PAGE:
|Languages of Germany|
|Regional||Low Rhenish; Limburgish; Moselle Franconian; Alemannic; Bavarian; Danish; Upper Sorbian, Lower Sorbian; North Frisian, Saterland Frisian; Romani, High German, Middle German, Low German|
|Immigrant||Turkish, Portuguese, Arabic, Albanian, Russian, Polish, Serbo-Croatian, Dutch, Italian, Greek, Romanian, Hindustani, Spanish, and others|
|Foreign||English (56%) |
|Signed||German Sign Language|
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The official language of Germany is German, with over 95 percent of the country speaking Standard German or a dialect of German as their first language. This figure includes speakers of Northern Low Saxon, a recognized minority or regional language that is not considered separately from Standard German in statistics. Recognized minority languages have official status as well, usually in their respective regions.
Neither the 1987 West German census nor the 2011 census inquired about language. Starting with the 2017 microcensus (a survey with a sampling fraction of 1% of the persons and households in Germany that supplies basic sociodemographic data and facilitates ongoing monitoring of the labor market), a question asking, "Which language is spoken predominantly in your household?" was added, nearly eighty years since the 1939 Census asked for the mother tongue of the population.
According to a 2019 Pew Research survey, the most commonly spoken languages at home were:
The questionnaire did not distinguish Standard German from German dialects.
Main article: German dialects
The German language area is characterized by a range of different dialects. There is a written and spoken standard language but there are also large differences in the usage of the standard and the local dialects. The flight and expulsion of Germans broke down the isolation of dialect areas. In 1959, 20% of West Germans were expellees or refugees. The colloquial speech is a compromise between Standard German and the dialect. Northern Germany (the Low German area) is characterized by a loss of dialects: standard German is the vernacular, with very few regional features even in informal situations. In Central Germany (the Middle German area) there is a tendency towards dialect loss. In Southern Germany (the Upper German area) dialects are still in use. Dialects are declining in all regions except for Bavaria. In 2008, 45% of Bavarians claimed to use only Bavarian in everyday communication.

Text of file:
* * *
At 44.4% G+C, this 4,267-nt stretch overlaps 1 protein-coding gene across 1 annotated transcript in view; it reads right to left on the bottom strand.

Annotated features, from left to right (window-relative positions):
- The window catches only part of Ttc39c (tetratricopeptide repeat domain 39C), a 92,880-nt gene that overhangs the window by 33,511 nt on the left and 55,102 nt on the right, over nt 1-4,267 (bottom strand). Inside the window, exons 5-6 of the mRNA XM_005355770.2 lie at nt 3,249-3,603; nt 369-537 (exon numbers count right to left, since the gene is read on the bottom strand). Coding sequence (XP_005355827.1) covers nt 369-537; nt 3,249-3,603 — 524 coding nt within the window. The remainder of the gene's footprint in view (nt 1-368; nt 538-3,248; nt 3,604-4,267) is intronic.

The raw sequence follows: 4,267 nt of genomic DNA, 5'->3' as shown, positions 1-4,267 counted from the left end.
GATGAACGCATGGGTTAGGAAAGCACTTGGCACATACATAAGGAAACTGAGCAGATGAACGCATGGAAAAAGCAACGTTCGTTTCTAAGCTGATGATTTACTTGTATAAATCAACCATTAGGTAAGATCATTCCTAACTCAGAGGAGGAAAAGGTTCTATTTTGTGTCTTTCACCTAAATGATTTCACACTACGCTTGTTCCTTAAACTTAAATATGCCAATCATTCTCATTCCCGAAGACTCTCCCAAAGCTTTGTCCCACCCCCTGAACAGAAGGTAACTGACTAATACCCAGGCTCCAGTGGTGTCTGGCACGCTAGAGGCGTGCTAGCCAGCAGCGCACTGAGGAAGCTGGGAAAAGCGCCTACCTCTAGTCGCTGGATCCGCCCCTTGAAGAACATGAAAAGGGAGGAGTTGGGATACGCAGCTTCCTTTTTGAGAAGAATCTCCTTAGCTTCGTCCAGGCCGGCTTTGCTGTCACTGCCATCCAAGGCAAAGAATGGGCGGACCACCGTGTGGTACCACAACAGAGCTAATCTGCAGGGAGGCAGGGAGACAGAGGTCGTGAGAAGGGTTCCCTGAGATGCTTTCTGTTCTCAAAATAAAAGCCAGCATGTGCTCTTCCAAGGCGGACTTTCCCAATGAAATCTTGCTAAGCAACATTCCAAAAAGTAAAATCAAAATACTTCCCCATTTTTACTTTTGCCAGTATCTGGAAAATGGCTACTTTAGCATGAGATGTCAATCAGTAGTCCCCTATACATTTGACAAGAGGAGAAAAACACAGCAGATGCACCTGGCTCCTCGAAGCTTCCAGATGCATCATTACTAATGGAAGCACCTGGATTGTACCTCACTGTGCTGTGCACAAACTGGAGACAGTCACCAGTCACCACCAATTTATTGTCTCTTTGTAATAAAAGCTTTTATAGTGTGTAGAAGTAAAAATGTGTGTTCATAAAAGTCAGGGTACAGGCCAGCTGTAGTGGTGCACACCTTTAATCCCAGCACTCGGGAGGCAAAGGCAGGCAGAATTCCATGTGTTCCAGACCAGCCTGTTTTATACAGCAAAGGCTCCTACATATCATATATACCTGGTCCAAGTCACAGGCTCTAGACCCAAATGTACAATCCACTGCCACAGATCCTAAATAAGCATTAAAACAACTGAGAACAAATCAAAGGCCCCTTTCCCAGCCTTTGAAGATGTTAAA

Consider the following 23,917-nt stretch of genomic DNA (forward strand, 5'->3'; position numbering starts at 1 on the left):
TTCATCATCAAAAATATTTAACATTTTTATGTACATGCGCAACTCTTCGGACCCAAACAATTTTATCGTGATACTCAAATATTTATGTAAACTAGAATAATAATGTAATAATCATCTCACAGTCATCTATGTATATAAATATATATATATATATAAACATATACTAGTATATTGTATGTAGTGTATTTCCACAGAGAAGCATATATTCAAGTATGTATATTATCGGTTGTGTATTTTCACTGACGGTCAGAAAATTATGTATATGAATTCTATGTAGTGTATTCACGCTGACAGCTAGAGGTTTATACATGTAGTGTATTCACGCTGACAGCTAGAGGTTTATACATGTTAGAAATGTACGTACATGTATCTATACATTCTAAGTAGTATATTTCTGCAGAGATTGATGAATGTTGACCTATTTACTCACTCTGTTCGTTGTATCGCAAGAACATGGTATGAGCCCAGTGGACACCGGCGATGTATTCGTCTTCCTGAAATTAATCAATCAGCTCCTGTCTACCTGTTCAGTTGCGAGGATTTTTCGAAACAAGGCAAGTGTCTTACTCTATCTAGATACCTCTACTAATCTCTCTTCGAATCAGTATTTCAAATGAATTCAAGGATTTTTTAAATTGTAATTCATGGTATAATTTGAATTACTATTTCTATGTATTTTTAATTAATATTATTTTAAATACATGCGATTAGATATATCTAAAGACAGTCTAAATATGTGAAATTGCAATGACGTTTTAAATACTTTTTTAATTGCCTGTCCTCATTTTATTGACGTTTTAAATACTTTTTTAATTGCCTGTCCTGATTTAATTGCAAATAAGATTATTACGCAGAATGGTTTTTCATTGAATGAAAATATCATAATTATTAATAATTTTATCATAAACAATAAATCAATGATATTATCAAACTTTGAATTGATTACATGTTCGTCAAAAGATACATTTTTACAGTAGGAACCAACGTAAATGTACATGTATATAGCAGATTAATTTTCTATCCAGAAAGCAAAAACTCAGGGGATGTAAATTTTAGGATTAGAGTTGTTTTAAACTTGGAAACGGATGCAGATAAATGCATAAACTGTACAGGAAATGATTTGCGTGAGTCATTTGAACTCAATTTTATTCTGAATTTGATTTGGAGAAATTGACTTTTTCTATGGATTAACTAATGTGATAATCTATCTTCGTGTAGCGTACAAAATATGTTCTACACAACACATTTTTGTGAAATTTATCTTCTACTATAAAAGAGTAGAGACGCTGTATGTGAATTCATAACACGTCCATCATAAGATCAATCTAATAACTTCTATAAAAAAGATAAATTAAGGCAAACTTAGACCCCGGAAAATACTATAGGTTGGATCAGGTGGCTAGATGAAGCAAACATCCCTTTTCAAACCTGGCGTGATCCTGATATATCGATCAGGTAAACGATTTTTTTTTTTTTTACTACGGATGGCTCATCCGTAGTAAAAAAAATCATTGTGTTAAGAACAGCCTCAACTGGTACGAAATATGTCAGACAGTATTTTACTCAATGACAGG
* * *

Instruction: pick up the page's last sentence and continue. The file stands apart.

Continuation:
Recognized minority languages include:
Germany ratified the European Charter for Regional or Minority Languages on 16 September 1998 for the following languages in respect of specific Länder:
Immigrant languages spoken by sizable[clarification needed] communities of first and second-generation (dominant origin of the speakers in brackets):
Most Germans learn English as their first foreign language at school. However, in some cases, French or Latin are taught first; French and Latin are also common second or third foreign languages. Russian, Italian, Spanish, Polish, Dutch, Classical Greek, and other languages are also offered in schools, depending on the school's geographic location and available resources.
During the existence of the German Democratic Republic (East Germany), the most common second language taught there was Russian, while English and French were the preferred second languages taught in schools in the Federal Republic of Germany (West Germany).
However, the English of German schoolchildren is generally not as good as that of their peers in Scandinavian countries.
Several bilingual kindergartens and schools exist in Germany offering education in German and English, French, Spanish, Japanese, Turkish, and other languages.